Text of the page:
Directed by Jennifer Arnold
Olympic athletes are treated as great heroes and celebrities in the United States, especially if they are as successful as Greg Louganis. Louganis won two gold medals in diving (3m Springboard and 10m Platform) in back to back Olympic games (1984, 1988), becoming the first male diver to accomplish such a feat. In ESPNs latest 30 for 30 Short, director Jennifer Arnold explores the 1988 Olympics in conjunction with Louganis’ discovery that he was HIV positive, and the subsequent consequences of this discovery on his participation in the game, and his celebrity status.
Arnold, who had directed the Nine for IX film The Diplomat, involves both Louganis and his coach, Ron O’Brien, in sit down interviews to recount the 1988 games and the unknown drama that surrounded them. In this presentation, it is apparent that the relationship between the two, diver and coach, was close and founded on trust. The core of the film is about the internal struggle of Louganis and his responsibility as an HIV positive athlete, as the 1988 game took place in a country and a worldwide culture that rejected people who were HIV positive as outcasts and condemned by God. But matters got even more questionable when Louganis cracked his head on the springboard during a dive.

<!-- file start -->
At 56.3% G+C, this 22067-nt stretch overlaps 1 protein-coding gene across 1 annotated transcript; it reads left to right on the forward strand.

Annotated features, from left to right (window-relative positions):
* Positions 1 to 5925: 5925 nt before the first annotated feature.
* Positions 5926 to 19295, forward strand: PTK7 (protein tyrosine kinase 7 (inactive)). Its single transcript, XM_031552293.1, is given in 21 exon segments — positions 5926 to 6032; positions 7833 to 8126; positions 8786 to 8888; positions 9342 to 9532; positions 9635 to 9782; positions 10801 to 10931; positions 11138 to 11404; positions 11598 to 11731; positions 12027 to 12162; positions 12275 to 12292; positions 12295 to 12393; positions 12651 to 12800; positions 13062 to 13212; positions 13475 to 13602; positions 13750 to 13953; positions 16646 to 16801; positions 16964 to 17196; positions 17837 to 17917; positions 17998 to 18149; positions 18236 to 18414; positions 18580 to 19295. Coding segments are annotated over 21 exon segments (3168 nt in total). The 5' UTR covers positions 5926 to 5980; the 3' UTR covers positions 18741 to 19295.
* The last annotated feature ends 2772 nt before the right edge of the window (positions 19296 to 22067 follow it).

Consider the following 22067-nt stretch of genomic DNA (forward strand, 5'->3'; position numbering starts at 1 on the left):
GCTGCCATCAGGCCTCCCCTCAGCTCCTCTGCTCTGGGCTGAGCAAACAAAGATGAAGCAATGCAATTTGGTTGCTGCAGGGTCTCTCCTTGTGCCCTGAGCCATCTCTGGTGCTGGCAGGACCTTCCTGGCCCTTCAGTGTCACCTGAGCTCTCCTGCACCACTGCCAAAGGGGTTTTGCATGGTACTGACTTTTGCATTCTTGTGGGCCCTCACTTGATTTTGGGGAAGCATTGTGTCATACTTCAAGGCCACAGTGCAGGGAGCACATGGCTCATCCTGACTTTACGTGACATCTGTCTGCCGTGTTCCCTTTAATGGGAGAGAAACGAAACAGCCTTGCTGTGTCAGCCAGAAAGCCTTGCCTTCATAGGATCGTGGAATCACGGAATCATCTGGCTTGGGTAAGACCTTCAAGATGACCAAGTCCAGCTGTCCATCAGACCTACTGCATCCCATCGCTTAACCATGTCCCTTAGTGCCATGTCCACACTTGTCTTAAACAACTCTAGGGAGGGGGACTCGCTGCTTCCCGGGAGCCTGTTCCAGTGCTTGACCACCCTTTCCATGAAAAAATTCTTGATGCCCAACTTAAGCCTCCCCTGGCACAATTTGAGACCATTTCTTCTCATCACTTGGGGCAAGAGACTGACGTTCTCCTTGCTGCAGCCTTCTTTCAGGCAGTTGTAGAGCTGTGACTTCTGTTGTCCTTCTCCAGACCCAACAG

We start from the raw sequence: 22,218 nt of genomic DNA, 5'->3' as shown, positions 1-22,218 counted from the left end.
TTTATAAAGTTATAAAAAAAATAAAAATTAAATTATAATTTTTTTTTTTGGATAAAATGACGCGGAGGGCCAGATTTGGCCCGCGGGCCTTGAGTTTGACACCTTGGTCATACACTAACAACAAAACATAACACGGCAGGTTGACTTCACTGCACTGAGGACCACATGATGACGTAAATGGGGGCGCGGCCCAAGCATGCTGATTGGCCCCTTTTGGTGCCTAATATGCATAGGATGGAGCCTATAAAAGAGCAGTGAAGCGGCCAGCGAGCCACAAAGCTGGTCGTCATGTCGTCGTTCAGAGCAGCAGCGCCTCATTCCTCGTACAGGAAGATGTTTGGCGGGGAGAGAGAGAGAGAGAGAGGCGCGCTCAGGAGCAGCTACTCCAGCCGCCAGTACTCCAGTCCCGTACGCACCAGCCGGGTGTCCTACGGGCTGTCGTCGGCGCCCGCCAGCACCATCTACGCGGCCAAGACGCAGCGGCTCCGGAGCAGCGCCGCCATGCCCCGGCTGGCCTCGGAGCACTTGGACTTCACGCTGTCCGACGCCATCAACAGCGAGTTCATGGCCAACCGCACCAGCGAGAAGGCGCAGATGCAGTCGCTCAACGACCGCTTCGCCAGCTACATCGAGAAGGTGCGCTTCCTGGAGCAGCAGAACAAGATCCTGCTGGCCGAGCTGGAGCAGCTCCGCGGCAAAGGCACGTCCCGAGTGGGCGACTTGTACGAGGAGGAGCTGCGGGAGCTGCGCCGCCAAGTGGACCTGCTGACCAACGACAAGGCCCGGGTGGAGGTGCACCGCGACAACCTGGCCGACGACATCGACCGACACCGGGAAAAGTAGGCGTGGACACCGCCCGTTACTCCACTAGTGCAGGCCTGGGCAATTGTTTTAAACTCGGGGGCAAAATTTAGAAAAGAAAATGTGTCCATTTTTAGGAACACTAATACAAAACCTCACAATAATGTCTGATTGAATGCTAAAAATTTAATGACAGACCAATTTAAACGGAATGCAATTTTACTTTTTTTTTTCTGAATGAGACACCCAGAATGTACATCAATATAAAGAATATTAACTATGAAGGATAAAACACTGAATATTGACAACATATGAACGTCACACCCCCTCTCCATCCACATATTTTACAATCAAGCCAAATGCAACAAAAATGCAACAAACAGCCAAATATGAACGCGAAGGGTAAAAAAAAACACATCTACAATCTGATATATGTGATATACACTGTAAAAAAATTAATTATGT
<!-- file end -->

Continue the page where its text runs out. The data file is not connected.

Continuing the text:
Drawing blood, Louganis and coach O’Brien knew of the repercussions that would arise at that time should they reveal the true condition of Louganis, who was up day and night taking AZT, the only known HIV drug at the time, to fight the terrible disease. The story is harrowing, and I cannot imagine the conditions at the time and the public perception of HIV. Ultimately, Arnold’s film succinctly tells the story, yet remains at arms length and fails to elevate the material above a fairly standard entry into the series, and one which is overshadowed by such films as ESPNs own The Announcement, and more renown films like How to Survive a Plague, and even We Were Here.